When you have insurance coverage under any type of policy, from auto to homeowner’s insurance, there are certain events that trigger when your coverage is activated. Our Bonita Springs property damage attorneys explain trigger theories and how they can apply to homeowner’s insurance.
Trigger theories apply to a coverage problem that arises when it comes time to determine when exactly an insurance policy kicks in.
Four main trigger theories apply to insurance coverage:
- Exposure trigger theory: Coverage is triggered at the time the first injury-causing conditions occur.
- Injury-in-fact trigger theory: Coverage is triggered as soon as the personal injury or property damage underlying the insurance claim actually occurs.
- Manifestation trigger theory: Coverage is triggered when an injury or property damage becomes known or is discovered by the victim or property owner. Also called “discovery.”
- Continuous trigger theory: Coverage is triggered by a combination of the above. Also referred to as the multiple trigger or triple trigger.
Allstate Ins. Co. v. Hunter & Progressive Property Damage Claims
One of the most difficult determinations that courts have to make is the trigger theory applicable to continuous or progressive property damage claims. Let’s look at an example.
Allstate Ins. Co. v. Hunter was a 2007 Texas appellate court case that brought into question the complexities of trigger theory. The property damage case resulted in an intense debate between a couple and their insurance company about when the damage to their home actually became apparent and under which insurance policy the claim should be filed under.
The case began when the Hunter family noticed an unusual smell in their home during the summer of 2002. At the time, the Hunters had an HO-B homeowner's insurance policy with Allstate Insurance Company. Their coverage expired on October 6, 2002, however, so the couple replaced it with an HO-A homeowner's policy, which went into effect on October 7, 2002.
The Hunters hired someone to investigate the odor in December 2002, but no explanation was found. In February of the following year, a general contractor inspected the home and found water damage and mold in the crawlspace under the home. This is when the Hunters discovered mold was the cause of the odor, according to their testimony. Two days later, the Hunters notified Allstate of their claim.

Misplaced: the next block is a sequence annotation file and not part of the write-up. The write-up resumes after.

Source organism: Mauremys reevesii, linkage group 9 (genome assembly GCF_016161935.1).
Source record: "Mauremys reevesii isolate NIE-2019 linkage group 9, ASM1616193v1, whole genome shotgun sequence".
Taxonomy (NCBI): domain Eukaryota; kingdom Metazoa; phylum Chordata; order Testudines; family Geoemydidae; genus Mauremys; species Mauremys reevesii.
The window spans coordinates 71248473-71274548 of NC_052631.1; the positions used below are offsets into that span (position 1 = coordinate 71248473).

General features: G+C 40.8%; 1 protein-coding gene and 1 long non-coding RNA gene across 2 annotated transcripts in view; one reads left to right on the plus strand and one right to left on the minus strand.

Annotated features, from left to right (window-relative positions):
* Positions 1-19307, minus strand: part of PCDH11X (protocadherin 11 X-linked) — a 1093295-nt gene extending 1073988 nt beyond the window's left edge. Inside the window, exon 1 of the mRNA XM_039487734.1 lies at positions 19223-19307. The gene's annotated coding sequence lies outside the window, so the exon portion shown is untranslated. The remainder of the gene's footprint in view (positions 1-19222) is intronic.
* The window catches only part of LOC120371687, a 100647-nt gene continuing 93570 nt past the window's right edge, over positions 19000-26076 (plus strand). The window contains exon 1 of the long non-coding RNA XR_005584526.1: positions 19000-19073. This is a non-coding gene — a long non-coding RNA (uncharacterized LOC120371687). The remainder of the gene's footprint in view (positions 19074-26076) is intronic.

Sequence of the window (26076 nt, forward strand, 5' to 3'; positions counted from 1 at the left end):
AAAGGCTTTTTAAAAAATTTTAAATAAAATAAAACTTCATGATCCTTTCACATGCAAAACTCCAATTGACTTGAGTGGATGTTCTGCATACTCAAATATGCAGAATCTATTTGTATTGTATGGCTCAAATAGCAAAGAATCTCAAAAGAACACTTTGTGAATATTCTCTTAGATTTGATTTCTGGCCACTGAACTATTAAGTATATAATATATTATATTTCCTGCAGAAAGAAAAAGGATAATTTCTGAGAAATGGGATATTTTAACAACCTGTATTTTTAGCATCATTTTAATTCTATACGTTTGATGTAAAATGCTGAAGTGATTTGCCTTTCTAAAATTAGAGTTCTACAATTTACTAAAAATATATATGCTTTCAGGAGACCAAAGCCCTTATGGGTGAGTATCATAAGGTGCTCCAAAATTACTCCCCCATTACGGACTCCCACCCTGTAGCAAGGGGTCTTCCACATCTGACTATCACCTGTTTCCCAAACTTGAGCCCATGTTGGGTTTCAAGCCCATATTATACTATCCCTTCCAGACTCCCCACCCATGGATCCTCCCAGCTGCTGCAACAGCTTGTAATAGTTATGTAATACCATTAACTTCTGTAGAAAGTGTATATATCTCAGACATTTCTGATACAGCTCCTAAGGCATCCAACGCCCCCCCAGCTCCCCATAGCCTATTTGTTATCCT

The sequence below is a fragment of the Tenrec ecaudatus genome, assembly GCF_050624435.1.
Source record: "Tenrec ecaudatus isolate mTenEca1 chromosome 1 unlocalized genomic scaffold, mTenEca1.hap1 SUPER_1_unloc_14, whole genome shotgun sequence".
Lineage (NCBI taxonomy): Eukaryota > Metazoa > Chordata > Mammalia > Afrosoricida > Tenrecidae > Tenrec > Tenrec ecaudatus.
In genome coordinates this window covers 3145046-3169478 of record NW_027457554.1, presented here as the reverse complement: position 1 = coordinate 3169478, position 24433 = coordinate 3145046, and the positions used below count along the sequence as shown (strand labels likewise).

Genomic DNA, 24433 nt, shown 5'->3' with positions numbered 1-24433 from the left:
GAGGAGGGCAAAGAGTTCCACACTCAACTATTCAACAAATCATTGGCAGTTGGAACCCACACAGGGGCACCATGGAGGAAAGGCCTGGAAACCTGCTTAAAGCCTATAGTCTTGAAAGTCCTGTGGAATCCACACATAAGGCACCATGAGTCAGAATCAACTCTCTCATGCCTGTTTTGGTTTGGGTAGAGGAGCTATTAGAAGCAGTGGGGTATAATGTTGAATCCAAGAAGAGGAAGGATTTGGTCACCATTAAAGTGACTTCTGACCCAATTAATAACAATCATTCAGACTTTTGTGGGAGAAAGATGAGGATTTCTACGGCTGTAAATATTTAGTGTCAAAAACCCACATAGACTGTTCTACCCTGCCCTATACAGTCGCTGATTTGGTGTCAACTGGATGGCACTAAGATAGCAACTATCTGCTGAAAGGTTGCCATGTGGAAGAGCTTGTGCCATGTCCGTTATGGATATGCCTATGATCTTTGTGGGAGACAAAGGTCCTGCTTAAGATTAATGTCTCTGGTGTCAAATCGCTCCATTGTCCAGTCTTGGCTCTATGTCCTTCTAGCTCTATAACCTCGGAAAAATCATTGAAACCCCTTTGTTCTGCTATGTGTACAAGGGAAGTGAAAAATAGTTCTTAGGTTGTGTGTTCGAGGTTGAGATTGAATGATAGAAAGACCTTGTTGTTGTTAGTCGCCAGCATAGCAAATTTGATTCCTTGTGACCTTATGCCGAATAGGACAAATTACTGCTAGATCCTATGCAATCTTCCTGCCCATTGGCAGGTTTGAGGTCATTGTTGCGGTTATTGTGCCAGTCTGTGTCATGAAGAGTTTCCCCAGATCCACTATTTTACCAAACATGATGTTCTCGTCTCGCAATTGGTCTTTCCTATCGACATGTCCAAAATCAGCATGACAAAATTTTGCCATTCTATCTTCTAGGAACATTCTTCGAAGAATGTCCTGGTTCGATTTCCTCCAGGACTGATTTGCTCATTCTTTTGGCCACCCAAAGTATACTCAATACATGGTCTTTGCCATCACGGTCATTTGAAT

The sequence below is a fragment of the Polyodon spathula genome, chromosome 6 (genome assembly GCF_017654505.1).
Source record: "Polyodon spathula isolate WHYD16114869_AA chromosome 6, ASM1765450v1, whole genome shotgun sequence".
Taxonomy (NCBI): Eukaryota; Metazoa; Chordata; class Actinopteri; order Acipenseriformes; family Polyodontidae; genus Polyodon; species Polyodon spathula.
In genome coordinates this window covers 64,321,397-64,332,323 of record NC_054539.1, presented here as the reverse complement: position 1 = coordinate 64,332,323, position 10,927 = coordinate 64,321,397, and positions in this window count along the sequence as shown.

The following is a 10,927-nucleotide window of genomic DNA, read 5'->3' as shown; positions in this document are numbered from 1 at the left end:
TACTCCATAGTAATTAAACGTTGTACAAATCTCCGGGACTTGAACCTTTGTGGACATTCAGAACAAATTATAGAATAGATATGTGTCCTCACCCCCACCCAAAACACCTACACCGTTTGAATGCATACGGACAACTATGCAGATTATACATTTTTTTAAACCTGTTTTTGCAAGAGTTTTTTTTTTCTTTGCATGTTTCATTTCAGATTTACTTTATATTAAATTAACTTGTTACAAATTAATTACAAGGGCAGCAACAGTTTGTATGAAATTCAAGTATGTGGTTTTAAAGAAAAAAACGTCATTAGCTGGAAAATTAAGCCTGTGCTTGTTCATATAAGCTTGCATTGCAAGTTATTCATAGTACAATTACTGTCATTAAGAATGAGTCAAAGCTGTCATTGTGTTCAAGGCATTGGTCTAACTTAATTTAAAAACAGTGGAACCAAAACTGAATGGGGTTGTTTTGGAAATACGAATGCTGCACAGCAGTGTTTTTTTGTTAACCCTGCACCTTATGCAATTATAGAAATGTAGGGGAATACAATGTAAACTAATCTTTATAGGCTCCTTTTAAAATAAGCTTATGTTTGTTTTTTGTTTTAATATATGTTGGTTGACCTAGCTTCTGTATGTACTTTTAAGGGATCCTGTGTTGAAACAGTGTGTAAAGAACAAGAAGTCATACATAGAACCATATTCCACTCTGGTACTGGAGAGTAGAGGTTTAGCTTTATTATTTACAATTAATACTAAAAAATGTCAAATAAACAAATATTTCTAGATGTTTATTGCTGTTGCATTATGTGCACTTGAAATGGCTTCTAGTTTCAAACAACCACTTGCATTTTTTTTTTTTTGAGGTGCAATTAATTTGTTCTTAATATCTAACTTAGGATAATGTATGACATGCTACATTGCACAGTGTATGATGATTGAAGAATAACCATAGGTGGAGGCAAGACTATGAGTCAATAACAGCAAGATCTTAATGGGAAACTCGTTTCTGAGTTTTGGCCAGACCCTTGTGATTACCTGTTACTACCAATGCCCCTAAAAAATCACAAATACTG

Allstate determined the Hunters' claim should be handled under their HO-A policy and hired a plumber to inspect their home. The plumber found an ongoing water leak, but because the HO-A policy only covered "sudden and accidental" leaks, Allstate denied the claim.
The Hunters then requested Allstate treat their claim under their old HO-B policy, which they did. However, the insurance company ultimately denied coverage based on the Hunters' failure to comply with a condition requiring prompt notice of the property damage claim. The reasoning behind this was that if the claim had occurred under the HO-B policy, then the Hunters' February 2003 notice of that claim came too late. So, the Hunters sued Allstate, bringing this trigger issue to the Texas appellate court.
The debate about whether the damage was discovered in 2002, when the Hunters first smelled something odd, or in February 2003, when mold was actually discovered, was a long one. Ultimately, the manifestation trigger theory was applied, and Allstate won the lawsuit. According to the court, merely speculating property damage based on smell or one’s other senses is not necessarily enough to trigger coverage.
The bottom line is, determining how and when insurance coverage kicks in can be a far more complicated issue than it appears on the surface. If you have questions about this matter, or anything else related to property damage and homeowner’s insurance, please don’t hesitate to reach out to an attorney.
Has your home recently suffered property damage? Our Bonita Springs property damage attorneys are available to assist you with your claim. Contact us today to schedule a free case evaluation!